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Saturday, June 02, 2007

My Life as a Streetfighter - 2

*photo from a NASA satellite

It's a pretty island, Tenerife, in parts. Like the north, the western coast, even the eastern coast drive from the tourist south to the capital, Santa Cruz de Tenerife. The south is a bit grungy in many areas with budget holidaymakers drawn by the sun and cheap booze, but that's the major tourist area and where our business needed to be. There are two airports, the main one in the south, for the tourist trade, and the other in the north, which caters mainly for the traffic to and from mainland Spain. You may know of the north airport, it's where that awful plane crash occurred in 1977, when a KLM jumbo taking off, slammed into a Pan Am jumbo taxiing on the same runway.

So anyway, the year 2000. After getting Andy back to the safety of the dive centre, I called the police and they came fairly quickly. By that time, the bastard who had tried to end Andy's life was there outside, yelling at us and accusing US of beating HIM up!!!! Well the police took one look at Andy, who's face was covered in blood, his eyes swollen shut, his lip split, blood seeping from his nose and ears and one look at this mad Mancunian who had barely a scratch and only a torn t-shirt (I think I did that), and listened to us. Then promptly arrested him and dragged him away kicking and screaming.

There, the wronged party has to make a 'denuncia' (denouncement) against the other party, basically an official complaint. The police don't actually do much unless you've done something to them. They can see what has happened but they won't charge unless you make the official complaint. But first, there was a hospital visit to be taken care of so they carted the madman away and escorted Andy and I to hospital. What a weird system there, they don't take the worse injured in for treatment as a priority, they work on a first come, first served basis. I walked through the door first, so they insisted I was treated first and I'm begging them to take care of Andy. Nope, my name was first on the list even though I had only a bloody nose, and some scrapes on my face and arms (I wasn't about to hold up my t-shirt and show them the rest). So I gave in and hurried them through mine so they could get to Andy.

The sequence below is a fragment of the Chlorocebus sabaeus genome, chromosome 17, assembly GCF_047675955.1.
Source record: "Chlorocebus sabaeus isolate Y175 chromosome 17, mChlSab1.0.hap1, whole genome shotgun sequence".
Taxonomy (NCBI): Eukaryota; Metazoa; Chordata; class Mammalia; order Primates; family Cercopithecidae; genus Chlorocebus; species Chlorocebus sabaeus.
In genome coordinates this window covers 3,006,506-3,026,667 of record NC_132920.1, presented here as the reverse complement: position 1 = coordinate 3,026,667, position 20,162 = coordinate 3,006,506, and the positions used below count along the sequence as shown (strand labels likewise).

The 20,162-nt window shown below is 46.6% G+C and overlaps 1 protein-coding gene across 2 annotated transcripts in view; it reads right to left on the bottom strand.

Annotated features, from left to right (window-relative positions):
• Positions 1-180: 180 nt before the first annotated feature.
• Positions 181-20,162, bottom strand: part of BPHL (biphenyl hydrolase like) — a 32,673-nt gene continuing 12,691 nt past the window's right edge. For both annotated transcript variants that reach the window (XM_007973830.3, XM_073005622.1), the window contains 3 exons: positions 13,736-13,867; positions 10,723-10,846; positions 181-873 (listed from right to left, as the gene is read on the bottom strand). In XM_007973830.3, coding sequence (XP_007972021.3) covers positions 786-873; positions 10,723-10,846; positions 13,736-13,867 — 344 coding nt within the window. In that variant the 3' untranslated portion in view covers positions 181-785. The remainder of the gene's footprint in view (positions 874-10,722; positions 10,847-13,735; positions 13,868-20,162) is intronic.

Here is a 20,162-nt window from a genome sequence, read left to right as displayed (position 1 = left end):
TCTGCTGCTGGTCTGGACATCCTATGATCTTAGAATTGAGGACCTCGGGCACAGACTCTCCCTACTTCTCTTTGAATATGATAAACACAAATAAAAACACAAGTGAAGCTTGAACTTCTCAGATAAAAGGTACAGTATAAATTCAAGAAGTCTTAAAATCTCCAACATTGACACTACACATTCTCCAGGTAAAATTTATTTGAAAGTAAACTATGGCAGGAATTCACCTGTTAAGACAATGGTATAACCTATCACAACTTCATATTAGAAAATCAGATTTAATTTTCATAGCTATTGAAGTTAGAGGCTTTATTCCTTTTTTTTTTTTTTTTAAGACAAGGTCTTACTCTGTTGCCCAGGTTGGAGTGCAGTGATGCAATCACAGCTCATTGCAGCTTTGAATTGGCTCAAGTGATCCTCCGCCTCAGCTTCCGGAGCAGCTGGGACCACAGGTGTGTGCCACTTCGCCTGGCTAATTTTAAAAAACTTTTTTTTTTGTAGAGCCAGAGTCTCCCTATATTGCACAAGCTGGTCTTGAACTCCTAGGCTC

He had a concussion, severe trauma to his head, face, chest and abdomen, needed stitches in his lip and two places on his head. They did the x-rays, patched him up and then said, OK take him home. Told me what to watch out for. I wasn't too happy with that but they work that way there. By the way, it was the same the night he tried to commit suicide, a few months later, they 'washed' him out with charcoal and then handed him back to me!! He'd taken a massive dose of morphine and the doctor even asked me if he was suffering from cancer as a reason for what happened. I told him emphatically no, he was healthy but had decided to take his own life. There was no psychological consult or anything (unlike Hong Kong where I wasn't allowed to take him home for two days). So anyway, we had to then traipse off to the police station, to go and make the official complaint, which we did. Once that was done, we were informed that the guy who'd done all this damage would be out the next morning and it would take a while for it to get to the courts. I later learned it would take over a year to get to the point the case is heard. Absolute madness, I guess they hope people will give up or leave by the time it gets heard and they can abandon the case. Which was what happened with this one as everyone had left by then.

The next day Andy of course insists on being at work. The old 'I'm not going to let it look as though they've won' sort of macho behaviour. In we went and who should parade past the door glaring at us but.....the madman!! And let me just say, he had had quite a going over and we hadn't done it. The police there do have their way of taking care of things when they see something very wrong. I certainly wouldn't want to get on the bad side of them, but I was glad of it that morning, to see him fairly well scuffed up like that.

Within an hour of opening shop, my Russian bodyguard was there explaining to me that he was going kill the madman. And I was appalled. I explained that wasn't what we wanted, I did say, though, that he could hurt him a little bit. I know, I know but really, you had to have seen what those bastards did to Andy. He said no, he had to kill him, not for me but because this had happened on his watch and he had his reputation to think of. Also, apparently Señor Santiago (I'm not using his real name for obvious reasons) was 'embarrassed' by the fact that he'd warned this guy off and he'd still done this to us. They put out a contract on him and he immediately 'disappeared' in fear of his life. We heard that within 24 hours he'd left the island and returned to the UK, leaving his business in the hands of his partner.

I never did see Señor Santiago again, and 'Vlad' as he called himself came back for one final visit to tell me that if the madman ever set foot again on the island, he wouldn't last a day there. I was just glad that part of it was over and that we had won, thought at an incredible price. The whole mood of the industry changed the day that guy walked away fearing for his life. Unfortunately, it had dire consequences for Andy, who never fully recovered. He insisted on getting back into the water right away, despite my pleas to rest and see how his wounds healed. But no, he wasn't going to show any weakness. It wasn't until he and I split up, and he continued to dive, that we learned of the long-term effect of the beating he suffered that night. Both his retinas detached and he had to end his diving career. Which led to worse drinking and an inability to support himself and it wasn't long until he reached the end of his troubled road.